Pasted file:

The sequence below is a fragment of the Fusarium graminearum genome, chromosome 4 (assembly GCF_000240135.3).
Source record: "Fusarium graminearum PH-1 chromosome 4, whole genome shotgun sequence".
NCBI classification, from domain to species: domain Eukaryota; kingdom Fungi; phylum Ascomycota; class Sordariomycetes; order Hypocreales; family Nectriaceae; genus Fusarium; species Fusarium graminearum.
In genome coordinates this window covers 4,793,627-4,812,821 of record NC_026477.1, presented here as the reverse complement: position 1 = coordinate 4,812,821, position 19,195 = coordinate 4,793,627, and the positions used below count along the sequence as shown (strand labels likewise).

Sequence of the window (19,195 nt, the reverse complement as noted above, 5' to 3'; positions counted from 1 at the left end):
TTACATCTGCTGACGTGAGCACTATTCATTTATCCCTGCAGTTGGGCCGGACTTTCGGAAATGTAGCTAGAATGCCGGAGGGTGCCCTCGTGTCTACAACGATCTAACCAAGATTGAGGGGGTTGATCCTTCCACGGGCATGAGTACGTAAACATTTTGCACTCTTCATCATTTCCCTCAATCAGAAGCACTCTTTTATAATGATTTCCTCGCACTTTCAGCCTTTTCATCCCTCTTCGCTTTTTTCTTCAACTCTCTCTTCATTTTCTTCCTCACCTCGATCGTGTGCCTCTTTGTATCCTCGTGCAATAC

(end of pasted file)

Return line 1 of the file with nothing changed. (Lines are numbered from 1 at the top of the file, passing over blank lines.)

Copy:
The sequence below is a fragment of the Fusarium graminearum genome, chromosome 4 (assembly GCF_000240135.3).